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The Letterbox Overfloweth Editorial Responses
These are just some of the many responses we received from our Editorial of 06/20/13 - The Letterbox Overfloweth

I work around elders daily; however, this is a personal story.

My dad, like Henry, was 20 years older than my mom. When he became ill and then bedfast, Mom was at the height of her career. The physician finally said if there wasn’t someone home to supervise his care, he would have to go to a nursing home.

I ended my career in private health care administration and moved home to care for him full time while Mom worked and my daughter attended junior high. After a year of caring for him 24 hours a day, taking care of and repairing the house, preparing meals, doing laundry and making sure homework was done, I was exhausted. The next time I took him for a doctor’s visit, I asked the nurse what to do. She had the physician write a script for home health. This was 1991 and Medicare had a few different rules back then. I was thrilled, but my mother was not. She felt that if I was there anyway, we didn’t need a stranger in our home taking care of Dad. I finally won her over and a home health aide was dispatched.

During the next year and a half, we had many wonderful, loving and hardworking aides coming to our home. We also had “Shirley.” Shirley was great; she also seemed to be winning my mother over and for that I was grateful. Eventually, Dad passed and then, 10 days later, my mom’s sister unexpectedly passed. This threw my mother into a great depression. My maternal grandmother was also greatly affected by the deaths and needed to move in with us. Shirley had never “moved on.” She offered to help Mom get home health for my grandmother.

My birthday arrived on the one year anniversary of Dad’s death. I wanted a quiet celebration with just family, but Mom insisted that Shirley and her boyfriend come. Shirley was almost 60 and her boyfriend was about my age—32 at the time. Red flags were going up everywhere! I wasn’t happy about my birthday being invaded by people I regarded as strangers – but I was less happy when mother announced over birthday cake that she would be retiring after 40 years. She was taking her profit sharing and investing in a business with Shirley.

I protested, but to no avail. The grooming of my mom was complete. When she received her $250,000 in profit sharing, instead of rolling it over, she handed it over to Shirley and her boyfriend. It was all Mom had besides the house and eventually, they got that, too. They told her the money was being used to purchase a lakeside convenience store that would give her an income for the rest of her life. There was very little being sold out of that store during the day. Mother kept going down there like she was a shop owner, but no one came into the store to buy things. She said there was a smell – it smelled awful and it made her cough. But she kept going.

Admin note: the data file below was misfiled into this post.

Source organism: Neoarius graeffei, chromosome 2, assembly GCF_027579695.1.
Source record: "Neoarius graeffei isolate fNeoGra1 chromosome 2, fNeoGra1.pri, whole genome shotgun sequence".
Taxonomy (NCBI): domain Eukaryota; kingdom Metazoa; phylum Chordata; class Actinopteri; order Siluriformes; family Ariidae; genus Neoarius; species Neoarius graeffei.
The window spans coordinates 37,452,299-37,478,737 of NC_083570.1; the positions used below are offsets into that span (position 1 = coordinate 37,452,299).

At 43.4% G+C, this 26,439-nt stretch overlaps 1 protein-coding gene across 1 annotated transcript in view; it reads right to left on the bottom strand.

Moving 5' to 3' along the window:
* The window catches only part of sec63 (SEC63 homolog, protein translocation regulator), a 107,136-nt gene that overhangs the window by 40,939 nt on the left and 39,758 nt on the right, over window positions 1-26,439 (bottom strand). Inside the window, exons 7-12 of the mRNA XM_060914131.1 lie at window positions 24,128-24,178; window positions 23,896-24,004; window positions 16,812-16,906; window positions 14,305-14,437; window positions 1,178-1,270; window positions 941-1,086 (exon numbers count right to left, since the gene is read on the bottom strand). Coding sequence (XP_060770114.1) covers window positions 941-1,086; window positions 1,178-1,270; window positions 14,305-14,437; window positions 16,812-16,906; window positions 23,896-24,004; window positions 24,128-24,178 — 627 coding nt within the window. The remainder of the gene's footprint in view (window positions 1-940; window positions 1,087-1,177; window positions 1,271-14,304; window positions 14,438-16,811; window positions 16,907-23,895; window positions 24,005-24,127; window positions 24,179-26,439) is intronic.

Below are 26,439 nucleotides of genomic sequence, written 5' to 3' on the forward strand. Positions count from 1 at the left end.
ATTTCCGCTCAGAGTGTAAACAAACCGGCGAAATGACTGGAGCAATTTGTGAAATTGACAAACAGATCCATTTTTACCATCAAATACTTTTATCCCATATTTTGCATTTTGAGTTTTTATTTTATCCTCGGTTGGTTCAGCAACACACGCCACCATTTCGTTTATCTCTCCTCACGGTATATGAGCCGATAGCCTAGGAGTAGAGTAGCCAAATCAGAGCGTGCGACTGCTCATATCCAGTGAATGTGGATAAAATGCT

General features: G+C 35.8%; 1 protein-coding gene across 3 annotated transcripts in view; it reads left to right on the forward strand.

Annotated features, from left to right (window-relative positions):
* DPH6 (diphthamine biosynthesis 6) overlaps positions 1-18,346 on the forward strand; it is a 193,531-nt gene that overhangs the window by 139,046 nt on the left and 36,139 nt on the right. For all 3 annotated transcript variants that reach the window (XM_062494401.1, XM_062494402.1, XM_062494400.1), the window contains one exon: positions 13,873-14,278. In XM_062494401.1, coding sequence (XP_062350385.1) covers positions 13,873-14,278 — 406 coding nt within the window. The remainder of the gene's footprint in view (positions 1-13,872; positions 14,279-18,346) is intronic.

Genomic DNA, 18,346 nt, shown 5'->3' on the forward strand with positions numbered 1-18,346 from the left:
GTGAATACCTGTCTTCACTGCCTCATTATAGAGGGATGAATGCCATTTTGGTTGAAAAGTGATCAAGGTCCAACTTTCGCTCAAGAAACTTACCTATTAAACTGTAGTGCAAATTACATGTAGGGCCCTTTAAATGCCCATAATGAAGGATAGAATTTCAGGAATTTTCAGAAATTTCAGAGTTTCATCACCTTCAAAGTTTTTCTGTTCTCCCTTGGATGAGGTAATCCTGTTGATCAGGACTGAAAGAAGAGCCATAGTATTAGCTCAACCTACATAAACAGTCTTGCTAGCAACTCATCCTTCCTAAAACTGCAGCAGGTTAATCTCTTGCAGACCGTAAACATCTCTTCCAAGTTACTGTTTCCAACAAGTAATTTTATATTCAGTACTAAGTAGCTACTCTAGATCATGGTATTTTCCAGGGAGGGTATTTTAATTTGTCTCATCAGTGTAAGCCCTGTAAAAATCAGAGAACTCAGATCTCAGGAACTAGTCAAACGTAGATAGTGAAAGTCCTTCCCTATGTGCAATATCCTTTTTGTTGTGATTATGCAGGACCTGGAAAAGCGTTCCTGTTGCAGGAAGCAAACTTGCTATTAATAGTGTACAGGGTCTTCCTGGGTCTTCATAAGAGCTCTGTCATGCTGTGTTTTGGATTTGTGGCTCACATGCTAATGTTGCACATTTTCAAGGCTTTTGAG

One evening, I was at home with my daughter when I got a call from the hospital where Mom had been admitted. When I arrived at Mother’s room, there was a physician and an FBI agent. Mother’s blood tests had revealed toxicity associated with methamphetamine. They asked me where this “store” was. When I went to get into her purse to get the address, I found a pistol that I had never seen before! I gave it over to the agent, who took down the information and dispatched a team to the store. Apparently, there was nothing being sold out front in the store, but Mother’s money bought the place and financed a large and complex meth making and distribution operation. All involved were arrested, convicted and imprisoned, including Shirley, her two adult children, and her boyfriend. But Mother almost lost her life. I was beside myself at that point. As an only child, I had no one to turn to. Dad and my aunt were gone. My grandmother had passed away during that time and Shirley had isolated Mom from not only her church friends and community, but also from me and my daughter, her last living close relatives.

My mom has a college education and was only in her mid-50s when this happened. But her double whammy of grief had prepared her especially for the likes of this con artist. When mom lost our family home and acreage, I made her move to the new town where I lived and into senior apartments. Four years later, the IRS came knocking about the taxes on the money from the profit sharing and the sale of the house. I was able to negotiate that down to a few thousand dollars, which I paid off monthly for years.

Three years ago (2010), Mom – who lives in a lovely senior apartment complex and has a thriving life with friends and hobbies – called and asked me to come over. I am married now and my husband went with me. She handed me a letter from our state income tax division. They wanted the taxes (plus penalties and fees) for the tax Mother did not pay when she got her profit sharing out in 1996: $30,000.

It finally got to me—feeling responsible for the person who did this to my mother coming into our lives and how this was seemingly never going to end. My husband had heard the story and, although I didn’t blame Mom for being duped, she blamed me for not being able to save our family home from creditors or get her money back. My husband told my mom that it was time she stopped. He told her that he was going to take care of this one last thing and if anything ever came of it again, she would have to take care of it herself ; 14 years was long enough for me to be responsible for something I did not do.

We got an attorney and paid him $1,000 to file for abatement and it was over in a matter of days. You don’t have to be considered elderly or uneducated for this to happen to you – all you have to be is grieving.

K. D.


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